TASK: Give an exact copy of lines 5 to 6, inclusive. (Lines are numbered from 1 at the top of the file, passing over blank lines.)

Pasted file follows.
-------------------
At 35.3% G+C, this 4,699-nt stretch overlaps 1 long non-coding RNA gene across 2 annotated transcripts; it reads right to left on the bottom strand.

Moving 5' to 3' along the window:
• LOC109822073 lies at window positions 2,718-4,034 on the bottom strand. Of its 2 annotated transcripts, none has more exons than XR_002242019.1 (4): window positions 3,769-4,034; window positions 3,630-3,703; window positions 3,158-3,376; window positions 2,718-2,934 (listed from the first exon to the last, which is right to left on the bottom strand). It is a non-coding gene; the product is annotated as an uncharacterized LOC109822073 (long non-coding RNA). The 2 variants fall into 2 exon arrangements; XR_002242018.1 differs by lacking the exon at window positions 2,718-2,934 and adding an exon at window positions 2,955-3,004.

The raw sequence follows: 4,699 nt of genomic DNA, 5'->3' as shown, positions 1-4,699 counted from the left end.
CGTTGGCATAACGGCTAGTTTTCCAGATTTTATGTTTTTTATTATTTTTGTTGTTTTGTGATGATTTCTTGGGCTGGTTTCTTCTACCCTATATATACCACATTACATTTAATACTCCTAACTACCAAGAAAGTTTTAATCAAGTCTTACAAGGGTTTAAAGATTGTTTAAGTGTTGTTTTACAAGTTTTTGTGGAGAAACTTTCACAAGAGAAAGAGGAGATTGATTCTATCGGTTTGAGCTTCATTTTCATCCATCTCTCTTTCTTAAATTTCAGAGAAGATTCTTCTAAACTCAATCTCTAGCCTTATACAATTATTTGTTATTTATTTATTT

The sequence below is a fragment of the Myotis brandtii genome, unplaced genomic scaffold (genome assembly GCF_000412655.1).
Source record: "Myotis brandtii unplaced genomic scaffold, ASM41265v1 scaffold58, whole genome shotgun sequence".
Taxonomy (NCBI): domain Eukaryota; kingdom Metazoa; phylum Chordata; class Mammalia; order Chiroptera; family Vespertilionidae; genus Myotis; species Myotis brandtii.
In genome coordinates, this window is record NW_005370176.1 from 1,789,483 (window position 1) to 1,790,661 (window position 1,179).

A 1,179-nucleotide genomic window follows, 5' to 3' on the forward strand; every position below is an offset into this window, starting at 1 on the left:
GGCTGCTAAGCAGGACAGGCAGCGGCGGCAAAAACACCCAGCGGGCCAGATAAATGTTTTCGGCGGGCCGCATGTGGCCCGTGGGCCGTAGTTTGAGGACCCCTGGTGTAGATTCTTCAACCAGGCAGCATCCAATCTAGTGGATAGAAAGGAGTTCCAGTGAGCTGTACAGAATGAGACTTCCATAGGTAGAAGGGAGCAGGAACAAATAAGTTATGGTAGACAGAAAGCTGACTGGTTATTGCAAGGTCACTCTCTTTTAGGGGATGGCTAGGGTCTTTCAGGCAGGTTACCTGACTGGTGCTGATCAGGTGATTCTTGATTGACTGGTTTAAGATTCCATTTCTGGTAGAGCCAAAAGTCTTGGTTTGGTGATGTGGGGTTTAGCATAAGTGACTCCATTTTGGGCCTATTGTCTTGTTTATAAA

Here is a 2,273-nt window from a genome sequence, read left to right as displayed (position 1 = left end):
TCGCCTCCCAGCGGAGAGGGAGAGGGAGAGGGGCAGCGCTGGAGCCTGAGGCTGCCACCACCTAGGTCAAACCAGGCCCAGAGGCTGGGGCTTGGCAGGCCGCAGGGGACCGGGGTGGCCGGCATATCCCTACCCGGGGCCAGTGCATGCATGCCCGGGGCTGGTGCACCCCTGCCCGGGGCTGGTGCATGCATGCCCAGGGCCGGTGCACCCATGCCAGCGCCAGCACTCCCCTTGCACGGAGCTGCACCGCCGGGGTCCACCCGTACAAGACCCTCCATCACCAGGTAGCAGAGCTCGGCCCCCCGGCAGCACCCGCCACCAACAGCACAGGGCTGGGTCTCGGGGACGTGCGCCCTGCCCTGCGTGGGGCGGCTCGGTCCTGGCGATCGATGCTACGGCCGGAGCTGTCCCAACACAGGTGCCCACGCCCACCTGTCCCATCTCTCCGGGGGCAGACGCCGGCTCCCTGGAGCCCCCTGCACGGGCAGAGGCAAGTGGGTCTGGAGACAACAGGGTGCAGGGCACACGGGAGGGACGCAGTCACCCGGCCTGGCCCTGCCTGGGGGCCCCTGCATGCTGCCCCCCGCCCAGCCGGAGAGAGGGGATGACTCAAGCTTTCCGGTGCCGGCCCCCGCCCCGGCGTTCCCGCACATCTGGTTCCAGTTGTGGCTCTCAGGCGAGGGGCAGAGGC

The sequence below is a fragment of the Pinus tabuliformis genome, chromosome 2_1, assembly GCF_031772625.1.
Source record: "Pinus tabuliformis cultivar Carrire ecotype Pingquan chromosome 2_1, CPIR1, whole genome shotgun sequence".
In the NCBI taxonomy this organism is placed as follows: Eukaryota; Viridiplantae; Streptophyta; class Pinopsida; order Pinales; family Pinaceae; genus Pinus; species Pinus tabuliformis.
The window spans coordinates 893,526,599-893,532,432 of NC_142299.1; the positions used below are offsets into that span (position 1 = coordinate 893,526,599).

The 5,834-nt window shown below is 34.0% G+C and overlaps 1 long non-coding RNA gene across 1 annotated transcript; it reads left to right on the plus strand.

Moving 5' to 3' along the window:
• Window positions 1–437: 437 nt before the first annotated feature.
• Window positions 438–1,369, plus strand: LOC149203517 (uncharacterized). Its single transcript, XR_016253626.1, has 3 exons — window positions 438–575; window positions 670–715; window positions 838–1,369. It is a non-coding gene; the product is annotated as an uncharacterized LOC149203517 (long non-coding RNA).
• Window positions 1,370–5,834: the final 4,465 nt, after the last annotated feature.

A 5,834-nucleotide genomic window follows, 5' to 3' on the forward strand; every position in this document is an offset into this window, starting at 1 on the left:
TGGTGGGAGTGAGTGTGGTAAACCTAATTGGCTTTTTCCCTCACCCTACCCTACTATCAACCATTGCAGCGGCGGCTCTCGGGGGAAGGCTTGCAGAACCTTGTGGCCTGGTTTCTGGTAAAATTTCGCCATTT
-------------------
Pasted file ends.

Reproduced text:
CGTTGGCATAACGGCTAGTTTTCCAGATTTTATGTTTTTTATTATTTTTGTTGTTTTGTGATGATTTCTTGGGCTGGTTTCTTCTACCCTATATATACCACATTACATTTAATACTCCTAACTACCAAGAAAGTTTTAATCAAGTCTTACAAGGGTTTAAAGATTGTTTAAGTGTTGTTTTACAAGTTTTTGTGGAGAAACTTTCACAAGAGAAAGAGGAGATTGATTCTATCGGTTTGAGCTTCATTTTCATCCATCTCTCTTTCTTAAATTTCAGAGAAGATTCTTCTAAACTCAATCTCTAGCCTTATACAATTATTTGTTATTTATTTATTT

The sequence below is a fragment of the Myotis brandtii genome, unplaced genomic scaffold (genome assembly GCF_000412655.1).